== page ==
If there’s such thing as a ‘travel bug’, it bit me young. Long before my first overseas trip, actually. Short trips interstate introduced me to a new way of living… and of being.
It’s said that ‘getting there is half of the journey’. In my, now, 12 years of overseas travel, I’ve accumulated a collection of both hilarious and stressful, memories of getting to places. Like missing my flight to India, which brings me to my first tip.
Before you get on your next long haul flight, read these tips.
1. Check what arrival documents the country expects to see
I arrived at the mandatory three hours before my flight to India, only having realised we didn’t book an onward flight. They couldn’t check us in, so we frantically tried to book a flight, any flight. But, of course, the internet wasn’t working, and we didn’t do it in time. It was extremely stressful and we lost $300.
In terms of what documents a country requires, it differs. Do your research and check whether you need a visa, an onward flight, and anything else. It’ll save you a chaotic, run-to-the-gate moment.
Make sure you know whether you need an onward flight.
2. Think about sleep times when you’re booking a flight
While it’s difficult to do if you’re crossing a couple of time zones, consider your sleep when you’re choosing a flight. For example, if you’re flying to Asia, I prefer to leave early in the morning, to arrive late at night. That way, I don’t lose a night of sleep and I can doze off on the flight if my body needs it. Use Skyscanner’s time adjusting function to find flights that work for the time you prefer.
Familiarise yourself with the length of the flight and decide the hours you’ll sleep. Coordinate it with your arrival time, and work your way backwards. E.g. I’ll watch movies for the last half.
Consider time zones when booking a flight to make sleep easier.
3. Avoid alcohol, use Melatonin instead
Sleep has always been rather tricky for me while flying. I suggest paying extra to book the window seat, so you’ve got something to lean up against. There’s nothing worse than a middle seat, shoulder-to-shoulder, for hours. Oh, and take your shoes off. Make yourself at home as much as possible.
While it’s tempting, don’t drink alcohol on flights. It dehydrates your body and water isn’t always easy to get, especially on budget airlines. Buy a couple of big bottles of water before you board and carry Melatonin, a natural sleep aid.
Make yourself at home when you get to your seat.
4. Watch what you eat
I typically write off transit time, when it comes to eating healthy. I walked off many flights, bloated and unwell. While plane food has come a long way, it’s still not the healthiest. A cup of apple juice will wash a bread roll down well – two foods I never usually have, but seem to always eat on planes. Be conscious of the foods that don’t quite sit right with your body. For me, it’s sugar and carbs.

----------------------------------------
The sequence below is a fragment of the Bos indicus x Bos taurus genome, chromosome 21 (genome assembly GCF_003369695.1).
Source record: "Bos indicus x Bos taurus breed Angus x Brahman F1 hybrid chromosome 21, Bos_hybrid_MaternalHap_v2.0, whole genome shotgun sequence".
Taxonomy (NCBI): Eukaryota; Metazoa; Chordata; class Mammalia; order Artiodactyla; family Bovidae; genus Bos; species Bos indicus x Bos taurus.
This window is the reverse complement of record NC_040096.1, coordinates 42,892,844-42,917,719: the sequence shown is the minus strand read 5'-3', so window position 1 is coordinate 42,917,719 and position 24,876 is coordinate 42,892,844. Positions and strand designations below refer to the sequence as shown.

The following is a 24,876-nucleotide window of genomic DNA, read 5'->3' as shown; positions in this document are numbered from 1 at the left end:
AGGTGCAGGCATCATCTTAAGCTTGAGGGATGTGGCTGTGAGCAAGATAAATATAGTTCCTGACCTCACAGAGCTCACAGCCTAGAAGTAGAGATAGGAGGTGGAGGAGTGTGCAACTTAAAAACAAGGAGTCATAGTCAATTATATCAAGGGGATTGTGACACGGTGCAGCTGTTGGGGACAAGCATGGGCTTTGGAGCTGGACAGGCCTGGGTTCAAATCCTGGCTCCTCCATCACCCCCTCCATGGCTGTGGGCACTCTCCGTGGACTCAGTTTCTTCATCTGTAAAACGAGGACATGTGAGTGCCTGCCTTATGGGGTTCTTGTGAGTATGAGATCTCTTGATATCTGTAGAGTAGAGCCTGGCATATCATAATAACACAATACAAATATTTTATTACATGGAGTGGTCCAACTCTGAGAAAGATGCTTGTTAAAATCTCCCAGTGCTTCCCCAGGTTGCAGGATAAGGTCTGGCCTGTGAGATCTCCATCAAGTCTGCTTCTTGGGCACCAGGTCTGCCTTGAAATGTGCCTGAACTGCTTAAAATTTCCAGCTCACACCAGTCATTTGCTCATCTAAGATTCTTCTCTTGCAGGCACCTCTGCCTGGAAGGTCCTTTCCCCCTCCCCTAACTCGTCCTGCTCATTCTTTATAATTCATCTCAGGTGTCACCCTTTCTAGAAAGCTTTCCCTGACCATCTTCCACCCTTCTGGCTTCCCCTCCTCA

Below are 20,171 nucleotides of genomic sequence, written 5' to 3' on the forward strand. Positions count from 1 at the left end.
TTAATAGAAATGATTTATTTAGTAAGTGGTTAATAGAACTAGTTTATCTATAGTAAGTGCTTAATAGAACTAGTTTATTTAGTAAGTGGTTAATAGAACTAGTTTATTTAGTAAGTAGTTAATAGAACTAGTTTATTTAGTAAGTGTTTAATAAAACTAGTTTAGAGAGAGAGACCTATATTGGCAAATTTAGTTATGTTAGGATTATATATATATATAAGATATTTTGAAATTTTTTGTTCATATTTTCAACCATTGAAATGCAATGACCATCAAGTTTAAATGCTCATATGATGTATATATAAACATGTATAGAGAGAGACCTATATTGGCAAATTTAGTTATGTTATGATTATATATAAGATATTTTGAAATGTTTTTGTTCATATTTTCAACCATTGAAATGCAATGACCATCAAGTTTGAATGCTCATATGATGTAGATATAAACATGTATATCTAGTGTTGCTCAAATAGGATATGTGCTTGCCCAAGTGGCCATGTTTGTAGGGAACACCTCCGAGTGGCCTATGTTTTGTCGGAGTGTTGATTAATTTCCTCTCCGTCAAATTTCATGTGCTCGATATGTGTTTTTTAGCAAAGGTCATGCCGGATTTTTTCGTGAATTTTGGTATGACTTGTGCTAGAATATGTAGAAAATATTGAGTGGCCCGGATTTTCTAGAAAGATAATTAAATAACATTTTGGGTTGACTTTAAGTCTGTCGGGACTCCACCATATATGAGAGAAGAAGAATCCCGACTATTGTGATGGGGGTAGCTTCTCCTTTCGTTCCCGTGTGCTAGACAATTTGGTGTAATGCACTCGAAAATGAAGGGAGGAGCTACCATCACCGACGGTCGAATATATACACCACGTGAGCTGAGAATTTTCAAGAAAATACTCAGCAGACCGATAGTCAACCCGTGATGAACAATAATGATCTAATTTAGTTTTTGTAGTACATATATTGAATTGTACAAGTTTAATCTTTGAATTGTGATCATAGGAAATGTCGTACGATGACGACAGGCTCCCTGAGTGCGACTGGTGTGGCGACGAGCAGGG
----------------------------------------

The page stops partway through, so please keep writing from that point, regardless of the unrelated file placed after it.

Most often, you don’t know what food they serve until you get on the flight. Bring some healthy snacks and leave the ice cream and hard bread rolls to the side, and say ‘no thank you’ to the juice lady.
Avoid alcohol and any other foods that don’t sit well in your stomach.
5. Plan your arrival details
Particularly, in my early days of travel, I used to worry a lot about my safety upon arrival. While flying to Cairo, Egypt, I couldn’t relax on the flight, as I replayed the sequence of events I needed to follow, once I landed. I was most concerned when I was just ‘winging it.’ Again, it’s half the fun. But travel smart, especially in third-world countries, as a young female solo traveller.
If you’re overly anxious or cautious, you’re better off organising a private transfer to wait for you at arrivals.
Plan out your arrival details, to eliminate anxieties.
6. Don’t forget your In-flight essentials
Don’t worry so much about how you look. Bring a few wipes in your bag to freshen up, mid-flight. Take the minimal approach to your carry-on. You don’t want to have a second bag under your seat on a 15-hour flight.
As for other in-flight essentials, I don’t travel without:
- Noise-cancelling headphones or earplugs
- Neck pillow
- Drink bottle
- Eye mask
- Hand sanitiser
- Notepad and pen (to fill out the incoming travel card)
If you’re flying a budget airline, I’d pack a small blanket and pillow. The big names, like Singapore Airlines, Qantas and Emirates will supply these items on long routes, usually six or more hours.
Comfort is a priority when flying, so bring everything you need.
7. Relax and enjoy the journey
Relax into the journey and try to embrace the ‘you’ time and solitude. Flying has become quite the special space for me, to reflect, process, and appreciate – all that’s behind me and that which lies ahead.
Wrap yourself in gratitude… and a big, cosy token travel jumper, of course. Those planes can get unpredictably cold.
What’s the longest flight and transit you’ve ever experienced?
About the writer...